Damp in your home can occur for a number of reasons, and can become a serious problem, risking damage to your property or your health.
According to data from the government, between 2015 and 2017 around 4% of households in England – equivalent to almost one million homes – had a problem with damp in at least one room.
So, what causes damp and mould? And what can you do to get rid of it, before it becomes a bigger issue?
What causes damp and mould?
Damp is generally caused by condensation. This is when the moisture in the air becomes cooler, resulting in small water droplets appearing on surfaces and windows.
It’s most likely to appear in areas of the room where there isn’t much movement of the air, such as in the corner of the room, by the windows, or behind furniture.
Damp can also be caused by issues like leaking pipes, blocked or leaking gutters or missing roof tiles.
Essentially, if water can get in from outside the property, it can lead to damp. And if that damp isn’t addressed, then it can lead to mould.
Mould can lead to health problems. According to the NHS, moulds produce allergens, irritants and in some cases toxic substances, which can cause asthma attacks.
The warning signs
There are a host of telltale signs that show you may have problems with damp and mould in your home.
Look at your ceilings. Is there any discolouration or brown patches? This can be a sign of a damp issue.
As well as a change in colour or staining of your walls and ceilings, if you touch your wall, and it feels noticeably cold or moist, this can also be a good indication of a damp. It may show up through flaking paint or curling wallpaper too.
Look closely at your windows too, particularly in the morning. If there is condensation, or small puddles of water along the windowsills, then you may have damp.
Similar to damp, mould is also easy to spot. It will likely appear as black or grey spots or growths.
Getting rid of damp and mould
Identifying where the damp and mould is in your home will help you put things back to normal quickly. . For example, if you have damp at the top of a wall at the front of your house, there’s a chance that it’s been caused by a blocked or leaking gutter.
Similarly, if signs of damp or mould start to appear around a window, then it’s likely that this is where the problem lies.
When it comes to removing the mould, you can get specialist removal sprays from shops like B&Q and Homebase, or you can make your own by using water and a mild detergent.
The NHS recommends that you use a rag dipped in the soapy water to carefully wipe the mould off the wall ‒ don’t brush it as this can release mould spores. Once the mould has been removed, use a dry rag to remove the moisture from the wall, and then throw both rags in the bin.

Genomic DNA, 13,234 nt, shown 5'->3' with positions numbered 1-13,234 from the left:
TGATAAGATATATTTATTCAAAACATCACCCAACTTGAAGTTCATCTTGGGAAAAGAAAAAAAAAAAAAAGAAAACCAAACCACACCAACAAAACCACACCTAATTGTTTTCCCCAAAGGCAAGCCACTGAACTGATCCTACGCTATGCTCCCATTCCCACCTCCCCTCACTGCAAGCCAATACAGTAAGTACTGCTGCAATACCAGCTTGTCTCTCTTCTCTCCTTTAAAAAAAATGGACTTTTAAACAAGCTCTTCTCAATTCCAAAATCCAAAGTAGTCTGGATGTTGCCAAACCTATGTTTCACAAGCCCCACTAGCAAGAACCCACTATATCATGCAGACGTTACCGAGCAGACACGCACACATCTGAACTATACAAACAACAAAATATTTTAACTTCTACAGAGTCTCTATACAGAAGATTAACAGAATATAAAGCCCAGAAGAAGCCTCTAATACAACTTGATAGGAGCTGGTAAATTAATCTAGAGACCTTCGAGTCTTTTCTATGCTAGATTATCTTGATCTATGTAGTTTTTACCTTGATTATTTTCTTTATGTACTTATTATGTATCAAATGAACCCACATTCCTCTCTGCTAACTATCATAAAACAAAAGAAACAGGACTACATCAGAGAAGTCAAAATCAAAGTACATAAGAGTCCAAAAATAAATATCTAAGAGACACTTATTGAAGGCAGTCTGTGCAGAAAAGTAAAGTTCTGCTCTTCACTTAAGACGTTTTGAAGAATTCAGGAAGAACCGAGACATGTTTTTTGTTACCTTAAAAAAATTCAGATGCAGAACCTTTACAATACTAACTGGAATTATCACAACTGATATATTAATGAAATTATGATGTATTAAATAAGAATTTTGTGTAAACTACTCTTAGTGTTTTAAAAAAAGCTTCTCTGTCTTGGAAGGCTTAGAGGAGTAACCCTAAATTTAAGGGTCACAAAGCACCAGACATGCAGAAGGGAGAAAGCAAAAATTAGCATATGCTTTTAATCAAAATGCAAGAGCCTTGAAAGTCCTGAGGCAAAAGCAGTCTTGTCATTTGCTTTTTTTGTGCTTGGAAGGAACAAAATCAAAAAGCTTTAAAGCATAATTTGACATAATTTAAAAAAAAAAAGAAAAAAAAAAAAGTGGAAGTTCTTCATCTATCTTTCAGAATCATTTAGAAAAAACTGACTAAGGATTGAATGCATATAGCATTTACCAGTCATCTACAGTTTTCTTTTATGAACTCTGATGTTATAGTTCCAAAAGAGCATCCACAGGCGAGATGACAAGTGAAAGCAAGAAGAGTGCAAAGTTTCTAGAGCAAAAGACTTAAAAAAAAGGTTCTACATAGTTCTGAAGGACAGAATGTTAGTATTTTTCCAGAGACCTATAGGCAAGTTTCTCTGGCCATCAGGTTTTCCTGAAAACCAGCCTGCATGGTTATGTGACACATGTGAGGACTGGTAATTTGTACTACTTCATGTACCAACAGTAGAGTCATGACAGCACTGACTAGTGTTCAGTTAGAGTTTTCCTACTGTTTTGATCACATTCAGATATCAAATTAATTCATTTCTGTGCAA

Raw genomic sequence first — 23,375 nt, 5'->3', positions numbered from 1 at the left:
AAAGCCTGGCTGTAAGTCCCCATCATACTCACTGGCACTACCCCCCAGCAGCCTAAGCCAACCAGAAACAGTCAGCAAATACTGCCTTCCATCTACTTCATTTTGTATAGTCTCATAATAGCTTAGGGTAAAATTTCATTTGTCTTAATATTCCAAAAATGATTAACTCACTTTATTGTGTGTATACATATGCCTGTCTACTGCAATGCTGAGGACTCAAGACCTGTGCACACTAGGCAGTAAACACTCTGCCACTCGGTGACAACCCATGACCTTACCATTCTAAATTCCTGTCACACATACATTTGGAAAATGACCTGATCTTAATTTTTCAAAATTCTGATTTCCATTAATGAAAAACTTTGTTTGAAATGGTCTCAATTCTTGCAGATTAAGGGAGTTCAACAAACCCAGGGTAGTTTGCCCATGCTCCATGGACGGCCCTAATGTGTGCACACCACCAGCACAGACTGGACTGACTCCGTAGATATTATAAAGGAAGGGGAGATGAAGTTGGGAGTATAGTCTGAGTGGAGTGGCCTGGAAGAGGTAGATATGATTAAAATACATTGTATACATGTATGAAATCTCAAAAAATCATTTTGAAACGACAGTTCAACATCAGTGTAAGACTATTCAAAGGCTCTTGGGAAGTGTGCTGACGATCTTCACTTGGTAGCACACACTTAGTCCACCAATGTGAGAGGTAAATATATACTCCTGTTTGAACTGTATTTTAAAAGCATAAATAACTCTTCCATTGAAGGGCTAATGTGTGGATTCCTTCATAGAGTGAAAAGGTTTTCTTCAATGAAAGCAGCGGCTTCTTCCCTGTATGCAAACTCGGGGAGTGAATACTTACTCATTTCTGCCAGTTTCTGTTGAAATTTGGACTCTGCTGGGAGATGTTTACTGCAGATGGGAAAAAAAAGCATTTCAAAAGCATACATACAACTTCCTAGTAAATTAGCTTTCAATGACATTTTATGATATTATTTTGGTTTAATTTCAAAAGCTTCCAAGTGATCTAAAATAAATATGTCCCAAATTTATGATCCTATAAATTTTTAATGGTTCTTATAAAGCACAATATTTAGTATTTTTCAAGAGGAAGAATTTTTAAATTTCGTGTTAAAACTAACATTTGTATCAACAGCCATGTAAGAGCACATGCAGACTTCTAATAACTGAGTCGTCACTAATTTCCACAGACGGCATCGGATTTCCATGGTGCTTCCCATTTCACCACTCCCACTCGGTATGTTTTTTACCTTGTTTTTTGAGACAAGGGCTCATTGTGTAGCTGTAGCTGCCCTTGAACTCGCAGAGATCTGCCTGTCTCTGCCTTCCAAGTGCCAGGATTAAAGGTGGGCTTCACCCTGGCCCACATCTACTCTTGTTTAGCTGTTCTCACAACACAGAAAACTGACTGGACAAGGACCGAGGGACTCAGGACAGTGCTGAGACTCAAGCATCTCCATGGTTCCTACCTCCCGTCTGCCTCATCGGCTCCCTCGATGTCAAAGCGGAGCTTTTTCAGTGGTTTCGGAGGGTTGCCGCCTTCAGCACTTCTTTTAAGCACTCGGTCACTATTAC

Afterwards, it’s important that you thoroughly clean and vacuum all the surrounding surfaces in the room to remove any mould spores.
If you do opt to do it yourself, it’s important that you wear gloves, goggles and a mask, so that you don’t inhale any of the particles.
Alternatively, you can turn to professionals to help get rid of any damp and mould in your home. They can also help to identify any areas particularly vulnerable to damp and assist in damp-proofing your home.
How to prevent damp and mould
Prevention is the best cure when it comes to damp and mould. And, fortunately, there are plenty of steps you can take to reduce the chances of developing damp or mould within your home.
Checking the condition of the outside of your home is a good place to start, particularly after storms or inclement weather, which may have damaged or displaced roof tiles, or caused blockages in your gutters. You will also want to keep an eye on the conditioning of any brickwork.
Improving the ventilation in your home will also make a difference, as this will ensure that any moisture that finds its way into the property can also get out. Open your windows when possible and use any extractor fans in your bathroom or kitchen. If you don’t have any, then it may be worth investing in a fan.
Another common cause of condensation within the home is drying your washing. Try to dry your clothes outside the home whenever possible, or make use of any indoor options you have, such as a tumble dryer.
A dehumidifier may also be a worthwhile investment in order to tackle any moisture that lingers in the air within your home.
Following these simple steps can help you to reduce the chance of damp and mould, having a positive effect on both your home and your health.
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